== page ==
Community Psychology, Liberation Psychology, and Ecopsychology Specialization

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Community Psychology

Liberation Psychology


Indigenous Psychologies

This specialization is a bold initiative to forge transformative approaches to the critical challenges of our time. Our goal is to further develop the roles that psychologists can undertake to assist in reimaging and restoring connected individual, community, cultural, and ecological life. This necessitates a radical engagement in re-conceiving psychology as a potentially liberatory force in society. The new geography for psychological work that arises from these efforts is transdisciplinary. We are committed to the development of psychologies that are more adequate to the problems we face, and to the realization of the dreams and hopes we harbor for a more just, peaceful, and sustainable world.CLE catalog download button

At Pacifica Graduate Institute, we have forged our specialization in Community Psychology, Liberation Psychology, and Ecopsychology with these values in mind. They guide our efforts toward rebuilding fragmented connections in our culture and environment, and to creating forms of democratic, dialogical, joyful, and nonviolent living.

While grounding students in depth psychology, our curriculum places Euro-American approaches to depth psychological theories and practices in dynamic dialogue with ecopsychology, indigenous psychologies, critical community psychology, cultural studies, and psychologies of liberation from diverse cultural settings. To study community and ecopsychology in the light of liberation psychology is to commit to the exploration of the profound effects of injustice, violence, and exploitation on psychological, communal, and ecological well-being. It is a commitment to recognize and address the collective and historical nature of trauma and to create paths to peace, reconciliation, reparations, and justice. Through community and ecological fieldwork and research, students work in the area of their calling, while deepening their ethical discernment, reflecting on their own positionality, and widening their repertoire of dialogue and arts-based approaches.

Praxis classes mentor students in a variety of approaches to working with groups: council/ circle, appreciative inquiry, theater of the oppressed, public conversation, open space technology, community dream work, liberation arts, restorative justice, somatic approaches to trauma healing, conflict transformation, and imaginal and ritual approaches to community health and healing. Students gather the theoretical insight and practical skills to conduct participatory action research and community program evaluation.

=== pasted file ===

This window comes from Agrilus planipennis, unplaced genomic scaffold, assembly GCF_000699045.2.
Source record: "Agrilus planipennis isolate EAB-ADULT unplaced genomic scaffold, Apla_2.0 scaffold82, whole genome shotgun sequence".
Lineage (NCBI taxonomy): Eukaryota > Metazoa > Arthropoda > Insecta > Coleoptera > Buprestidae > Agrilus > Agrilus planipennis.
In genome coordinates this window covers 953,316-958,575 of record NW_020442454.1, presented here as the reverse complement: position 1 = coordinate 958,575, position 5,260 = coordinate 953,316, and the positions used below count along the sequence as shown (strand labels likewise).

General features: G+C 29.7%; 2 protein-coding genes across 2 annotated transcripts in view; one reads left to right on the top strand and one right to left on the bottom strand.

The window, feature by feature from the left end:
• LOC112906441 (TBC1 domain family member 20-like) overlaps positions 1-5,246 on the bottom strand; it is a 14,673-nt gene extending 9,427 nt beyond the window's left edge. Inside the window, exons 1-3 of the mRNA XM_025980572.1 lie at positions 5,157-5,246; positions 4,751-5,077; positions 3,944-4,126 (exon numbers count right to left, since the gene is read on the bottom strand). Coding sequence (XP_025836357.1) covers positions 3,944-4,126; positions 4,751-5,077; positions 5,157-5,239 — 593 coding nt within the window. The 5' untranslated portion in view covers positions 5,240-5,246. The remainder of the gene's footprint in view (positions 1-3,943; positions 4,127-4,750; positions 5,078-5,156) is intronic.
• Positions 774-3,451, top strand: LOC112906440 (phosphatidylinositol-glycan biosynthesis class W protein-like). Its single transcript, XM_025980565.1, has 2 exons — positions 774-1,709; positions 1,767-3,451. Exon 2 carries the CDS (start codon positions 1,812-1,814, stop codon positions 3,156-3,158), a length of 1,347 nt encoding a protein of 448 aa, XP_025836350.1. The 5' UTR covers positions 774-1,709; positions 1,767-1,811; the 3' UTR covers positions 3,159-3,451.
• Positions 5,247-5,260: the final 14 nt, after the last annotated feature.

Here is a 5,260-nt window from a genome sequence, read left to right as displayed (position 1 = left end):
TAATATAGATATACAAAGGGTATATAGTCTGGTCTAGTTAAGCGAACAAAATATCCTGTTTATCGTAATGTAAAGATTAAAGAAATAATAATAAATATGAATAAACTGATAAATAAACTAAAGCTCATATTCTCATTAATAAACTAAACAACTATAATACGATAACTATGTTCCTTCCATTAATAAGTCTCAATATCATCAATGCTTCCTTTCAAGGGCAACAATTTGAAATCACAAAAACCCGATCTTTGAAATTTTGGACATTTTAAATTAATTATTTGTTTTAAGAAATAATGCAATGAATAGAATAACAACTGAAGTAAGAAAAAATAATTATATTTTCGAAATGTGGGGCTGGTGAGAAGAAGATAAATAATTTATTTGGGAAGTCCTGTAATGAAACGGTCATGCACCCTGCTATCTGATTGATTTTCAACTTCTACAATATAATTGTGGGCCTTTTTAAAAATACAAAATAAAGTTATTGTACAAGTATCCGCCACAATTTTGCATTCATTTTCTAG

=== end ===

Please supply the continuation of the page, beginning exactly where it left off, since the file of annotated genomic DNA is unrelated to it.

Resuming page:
Students in the Community Psychology, Liberation Psychology, Ecopsychology specialization:

  • Deepen insight about individual, group, and cultural life through study of depth psychological concepts and practices
  • Develop scholarly and creative writing skills
  • Learn innovative approaches to trauma healing, restorative justice, ecological sustainability, community building, economic justice, forced migration, alternatives to violence, peacebuilding, and reconciliation
  • Practice participatory action research and program and organizational evaluation, while deepening ethical discernment regarding issues of power and privilege
  • Train in a wide variety of group approaches to cultural and ecological work
  • Heighten sensitivity to the imaginal, the metaphorical, and the mythical
  • Develop the capacity to teach in academic and community learning environments
  • Apply insights to a wide variety of professions and leadership positions

Students and alumni work in fields such as education (high schools, colleges, universities, prisons, alternative learning centers, youth programs); prison reform and restorative justice initiatives; arts-based community building; trauma healing; advocacy and grassroots coalitions; social justice; organizational development and transformation; peacebuilding and community dialogue; health services (including hospice); NGO's (nongovernmental organizations); planning and evaluation; land preservation, peak oil planning and sustainability issues, local food initiatives; philanthropy; microlending and economic alternatives.

2015 News: The Peace Corps announced the launch of a new Paul D. Coverdell Fellows Program in partnership with Pacifica Graduate Institute's program in Community Psychology, Liberation Psychology, and Ecopsychology. The program will provide graduate school scholarships to returned Peace Corps volunteers who complete a degree-related internship in an underserved American community while they pursue their studies.

Please contact Diane Huerta, Admissions Consultant and Former Pacifica Admissions Director, at 805.969.3626, ext. 306 or by email at This email address is being protected from spambots. You need JavaScript enabled to view it. to learn more about the program.
For Academic Program Information CLICK HERE. All of Pacifica Graduate Institute's degree programs are accredited by the Western Association of School and Colleges (WASC) and the Department of Education to offer financial aid.